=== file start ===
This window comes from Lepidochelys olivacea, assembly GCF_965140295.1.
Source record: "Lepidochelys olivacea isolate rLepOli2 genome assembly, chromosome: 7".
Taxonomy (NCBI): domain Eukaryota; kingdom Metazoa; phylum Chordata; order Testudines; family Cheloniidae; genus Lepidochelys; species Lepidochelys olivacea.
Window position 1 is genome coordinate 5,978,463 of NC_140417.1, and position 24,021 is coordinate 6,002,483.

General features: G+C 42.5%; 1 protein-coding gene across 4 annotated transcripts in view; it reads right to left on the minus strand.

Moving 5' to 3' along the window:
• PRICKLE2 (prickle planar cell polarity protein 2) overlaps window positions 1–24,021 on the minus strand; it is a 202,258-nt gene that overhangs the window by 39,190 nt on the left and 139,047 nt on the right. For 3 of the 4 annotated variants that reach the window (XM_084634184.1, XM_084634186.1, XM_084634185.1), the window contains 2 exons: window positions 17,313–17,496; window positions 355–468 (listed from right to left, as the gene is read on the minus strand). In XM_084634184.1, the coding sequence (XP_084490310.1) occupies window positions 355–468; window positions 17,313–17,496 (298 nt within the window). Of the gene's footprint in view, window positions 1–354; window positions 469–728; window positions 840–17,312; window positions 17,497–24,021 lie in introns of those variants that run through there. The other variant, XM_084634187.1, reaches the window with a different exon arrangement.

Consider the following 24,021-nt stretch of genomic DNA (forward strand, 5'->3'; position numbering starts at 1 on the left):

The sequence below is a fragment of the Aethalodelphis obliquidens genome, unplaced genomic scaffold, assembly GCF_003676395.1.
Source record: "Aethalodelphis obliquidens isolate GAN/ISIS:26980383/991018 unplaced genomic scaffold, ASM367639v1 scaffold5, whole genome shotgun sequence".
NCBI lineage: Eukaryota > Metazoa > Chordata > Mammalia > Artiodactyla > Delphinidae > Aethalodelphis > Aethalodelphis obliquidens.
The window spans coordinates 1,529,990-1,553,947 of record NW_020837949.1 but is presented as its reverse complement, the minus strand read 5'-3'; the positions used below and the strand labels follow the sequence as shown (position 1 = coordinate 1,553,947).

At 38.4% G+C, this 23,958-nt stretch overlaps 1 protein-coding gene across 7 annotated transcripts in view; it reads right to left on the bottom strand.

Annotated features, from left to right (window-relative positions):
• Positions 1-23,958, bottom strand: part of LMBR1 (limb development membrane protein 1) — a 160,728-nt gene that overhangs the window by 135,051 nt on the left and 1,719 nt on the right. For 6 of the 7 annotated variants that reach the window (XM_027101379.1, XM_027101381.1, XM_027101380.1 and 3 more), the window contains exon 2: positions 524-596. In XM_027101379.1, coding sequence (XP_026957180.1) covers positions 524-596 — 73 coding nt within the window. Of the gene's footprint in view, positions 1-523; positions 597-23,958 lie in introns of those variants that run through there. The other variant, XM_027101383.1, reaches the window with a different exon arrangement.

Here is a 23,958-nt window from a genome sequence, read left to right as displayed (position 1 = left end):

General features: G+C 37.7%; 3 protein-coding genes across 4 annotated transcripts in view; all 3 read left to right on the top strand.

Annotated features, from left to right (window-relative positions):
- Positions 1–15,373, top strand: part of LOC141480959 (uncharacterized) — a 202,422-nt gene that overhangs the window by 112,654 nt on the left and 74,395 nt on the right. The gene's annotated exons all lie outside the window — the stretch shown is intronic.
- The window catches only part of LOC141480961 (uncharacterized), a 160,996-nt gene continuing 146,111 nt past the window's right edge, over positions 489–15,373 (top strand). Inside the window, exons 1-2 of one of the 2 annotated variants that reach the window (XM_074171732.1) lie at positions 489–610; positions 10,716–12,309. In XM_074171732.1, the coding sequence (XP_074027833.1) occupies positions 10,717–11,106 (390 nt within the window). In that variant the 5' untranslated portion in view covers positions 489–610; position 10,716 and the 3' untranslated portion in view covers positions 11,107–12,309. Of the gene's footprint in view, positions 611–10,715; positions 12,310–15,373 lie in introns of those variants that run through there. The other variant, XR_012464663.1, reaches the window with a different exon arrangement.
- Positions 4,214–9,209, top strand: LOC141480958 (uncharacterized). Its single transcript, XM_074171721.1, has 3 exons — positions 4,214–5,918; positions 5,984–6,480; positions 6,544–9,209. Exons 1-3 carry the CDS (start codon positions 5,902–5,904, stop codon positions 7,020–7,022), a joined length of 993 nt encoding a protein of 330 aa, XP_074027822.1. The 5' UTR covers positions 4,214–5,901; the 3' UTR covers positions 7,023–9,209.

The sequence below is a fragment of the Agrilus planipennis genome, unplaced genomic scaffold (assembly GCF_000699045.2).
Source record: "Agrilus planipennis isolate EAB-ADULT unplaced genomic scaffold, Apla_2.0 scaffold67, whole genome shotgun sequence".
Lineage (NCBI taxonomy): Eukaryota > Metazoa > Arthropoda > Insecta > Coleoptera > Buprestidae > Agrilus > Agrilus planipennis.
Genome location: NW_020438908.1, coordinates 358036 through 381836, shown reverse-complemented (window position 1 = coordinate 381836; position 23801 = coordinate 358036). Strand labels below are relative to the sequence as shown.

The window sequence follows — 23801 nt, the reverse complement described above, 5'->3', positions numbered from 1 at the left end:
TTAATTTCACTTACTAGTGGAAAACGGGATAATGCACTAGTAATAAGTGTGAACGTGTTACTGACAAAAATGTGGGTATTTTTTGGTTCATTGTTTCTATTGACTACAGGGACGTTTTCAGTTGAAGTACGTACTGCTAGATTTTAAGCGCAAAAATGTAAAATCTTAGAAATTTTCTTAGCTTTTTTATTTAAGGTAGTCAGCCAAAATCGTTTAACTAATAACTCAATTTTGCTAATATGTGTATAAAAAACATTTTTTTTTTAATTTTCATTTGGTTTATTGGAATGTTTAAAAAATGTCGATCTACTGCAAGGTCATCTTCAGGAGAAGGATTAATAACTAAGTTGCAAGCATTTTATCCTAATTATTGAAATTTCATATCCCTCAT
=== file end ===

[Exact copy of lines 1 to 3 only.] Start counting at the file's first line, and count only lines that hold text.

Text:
This window comes from Lepidochelys olivacea, assembly GCF_965140295.1.
Source record: "Lepidochelys olivacea isolate rLepOli2 genome assembly, chromosome: 7".
Taxonomy (NCBI): domain Eukaryota; kingdom Metazoa; phylum Chordata; order Testudines; family Cheloniidae; genus Lepidochelys; species Lepidochelys olivacea.